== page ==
Catering to North Korea's elite, department stores stock up on fake luxury goods

Counterfeit brand-name bags, perfumes, mink coats flow into the country ahead of New Years holidays
By Hyemin Son for RFA Korean
Catering to North Korea's elite, department stores stock up on fake luxury goods Clothing is displayed inside the Daesong Department Store in Pyongyang, North Korea, in an undated photo released on April 15, 2019.
KCNA via Reuters

Department stores in Pyongyang are stocking up on counterfeit luxury goods imported from China to sell at high prices to North Korea’s wealthy elite in the run-up to holidays at the start of the new year, sources inside the country with knowledge of the situation said. 

Freight trains running between Dandong, China, and Sinuiju, North Korea, operate every day except weekends, bringing loads of fake luxury items into the country, said a source in North Pyongan province, which lies across the Yalu River from China and is a major trade route between the two countries.

“Chanel brand bags, perfumes and alcoholic beverages are being imported in large quantities on Dandong-Sinuiju freight trains that are assigned to trading companies affiliated with the party,” the source said.

The brand-name goods – some genuine but mostly counterfeits – are sold at about 10 department stores in the North Korean capital, including the Pyongyang Department Store No.1, the Rakwon Department Store and the Kwangbok Department Store, sell foreign brand clothing, bags and cosmetics, including fake goods, they said. 

The stores offer products at market prices mainly in foreign currency, though some may be purchased for North Korean won.

The department stores are also importing large quantities of counterfeit goods to prepare for the suspension of trade with China for more than 15 days amid the Lunar New Year on Jan. 22, the source said.

The wealthy elite

The counterfeit brand-name goods cater to Pyongyang’s donju, or wealthy class who make up a sliver of the population, most of whom are quite poor.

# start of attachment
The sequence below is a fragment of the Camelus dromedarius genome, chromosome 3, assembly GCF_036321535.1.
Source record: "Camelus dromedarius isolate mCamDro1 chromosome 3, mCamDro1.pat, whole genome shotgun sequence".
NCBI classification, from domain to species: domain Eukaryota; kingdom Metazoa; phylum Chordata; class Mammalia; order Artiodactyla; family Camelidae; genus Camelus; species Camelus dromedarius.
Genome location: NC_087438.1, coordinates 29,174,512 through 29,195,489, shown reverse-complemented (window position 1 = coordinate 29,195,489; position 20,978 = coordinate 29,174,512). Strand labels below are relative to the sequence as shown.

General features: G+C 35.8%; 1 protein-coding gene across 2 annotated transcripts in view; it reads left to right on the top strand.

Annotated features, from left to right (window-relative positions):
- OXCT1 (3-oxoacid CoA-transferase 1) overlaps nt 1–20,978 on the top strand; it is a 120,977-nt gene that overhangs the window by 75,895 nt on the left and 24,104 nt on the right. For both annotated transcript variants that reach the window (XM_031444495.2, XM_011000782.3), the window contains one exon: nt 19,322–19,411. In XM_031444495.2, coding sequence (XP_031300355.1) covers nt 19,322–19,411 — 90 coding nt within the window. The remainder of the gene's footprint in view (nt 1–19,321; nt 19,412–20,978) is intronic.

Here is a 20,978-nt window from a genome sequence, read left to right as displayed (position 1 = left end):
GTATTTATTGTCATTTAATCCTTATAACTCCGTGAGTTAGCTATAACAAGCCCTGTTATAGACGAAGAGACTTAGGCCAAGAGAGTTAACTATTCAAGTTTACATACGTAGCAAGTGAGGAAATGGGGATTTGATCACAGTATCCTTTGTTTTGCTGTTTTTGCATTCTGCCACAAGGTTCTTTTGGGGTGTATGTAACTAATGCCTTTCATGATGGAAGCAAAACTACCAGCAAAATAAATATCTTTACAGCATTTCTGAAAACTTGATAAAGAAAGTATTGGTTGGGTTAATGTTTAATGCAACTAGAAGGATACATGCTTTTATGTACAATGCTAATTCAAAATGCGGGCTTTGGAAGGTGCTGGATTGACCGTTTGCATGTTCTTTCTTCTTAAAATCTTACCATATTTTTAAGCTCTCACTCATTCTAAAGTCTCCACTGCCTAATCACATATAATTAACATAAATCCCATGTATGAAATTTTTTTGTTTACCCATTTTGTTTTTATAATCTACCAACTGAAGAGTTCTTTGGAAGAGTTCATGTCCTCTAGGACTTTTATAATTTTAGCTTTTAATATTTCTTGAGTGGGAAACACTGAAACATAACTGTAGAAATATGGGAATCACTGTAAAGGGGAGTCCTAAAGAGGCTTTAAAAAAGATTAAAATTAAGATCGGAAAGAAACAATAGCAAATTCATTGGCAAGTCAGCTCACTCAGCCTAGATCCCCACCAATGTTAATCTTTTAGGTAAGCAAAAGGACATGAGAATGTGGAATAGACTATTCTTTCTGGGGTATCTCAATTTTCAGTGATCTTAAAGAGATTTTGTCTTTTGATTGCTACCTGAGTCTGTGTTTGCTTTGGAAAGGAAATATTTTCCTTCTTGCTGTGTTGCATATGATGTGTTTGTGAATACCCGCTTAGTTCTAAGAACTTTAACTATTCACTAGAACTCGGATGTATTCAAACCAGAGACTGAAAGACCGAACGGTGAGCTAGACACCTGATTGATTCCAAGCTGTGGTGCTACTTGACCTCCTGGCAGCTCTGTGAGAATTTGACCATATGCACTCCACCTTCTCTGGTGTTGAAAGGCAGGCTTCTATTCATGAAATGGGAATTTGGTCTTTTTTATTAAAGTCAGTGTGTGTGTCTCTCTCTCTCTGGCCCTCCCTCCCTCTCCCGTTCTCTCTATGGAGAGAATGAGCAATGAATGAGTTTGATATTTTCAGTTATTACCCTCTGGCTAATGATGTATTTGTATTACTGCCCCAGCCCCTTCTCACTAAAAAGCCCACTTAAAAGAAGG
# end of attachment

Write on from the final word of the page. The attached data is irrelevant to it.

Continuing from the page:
The donju have emerged over the past 20 years, becoming rich by playing roles in the creation of informal markets called jangmadang, which became part of the economy after the famine that hit North Korea in the 1990s. 

 The markets of varying sizes sell legitimate items, though prohibited transactions of goods, such as Chinese-made cell phones, and foreign currency, can occur in some places. North Korean authorities initially forbid jangmadang, but they gradually allowed the markets because they provided a means for people to survive.

The new rich accumulated wealth from rent on spaces used by merchants or by charging high-interest rate loans. Others have made money by loaning authorities money to build large apartments, who in turn give the lenders units as part of the repayment, which they then rent out.

They also linked up with trading companies operated by the government to get a cut of the proceeds or through smuggling goods from China.

“The department stores are trying to take advantage of the demand by the donju,” said the source, who declined to be named so as to speak freely.

“They intend to earn foreign currency by selling counterfeit goods such as branded clothing, bags, alcohol and cosmetics at high prices for New Year's Day and Lunar New Year’s Day,” he said.

The counterfeit products are being distributed through Pyongyang department stores after passing through the Uiju Quarantine Facility near North Korea’s northern border with China amid a recent increase in coronavirus cases in China, he said.

Mink coats

Mink coats imported by ship from China that have entered North Korea through the port in Nampo are being distributed to department stores in Pyongyang in the run-up to Jan. 1, said a trade official in the city, who declined to be identified so as to speak freely.

An important seaport in the isolated country, Nampo lies about 50 kilometers, or 31 miles, southwest of the capital city at the mouth of the Taedong River. 

Imported mink coats entering department stores in Pyongyang bear the famous brand name ‘Hermes,’ but all are counterfeits made in China,” said the source.

Though local prices for coats are 200-500 yuan, or U.S.$29-72, depending on the type, department stores in the capital are selling the mink coats for more than U.S.$500, he said.

Translated by Claire Shinyoung Oh Lee and Leejin J. Chung for RFA Korean. Written in English by Roseanne Gerin. Edited by Malcolm Foster.


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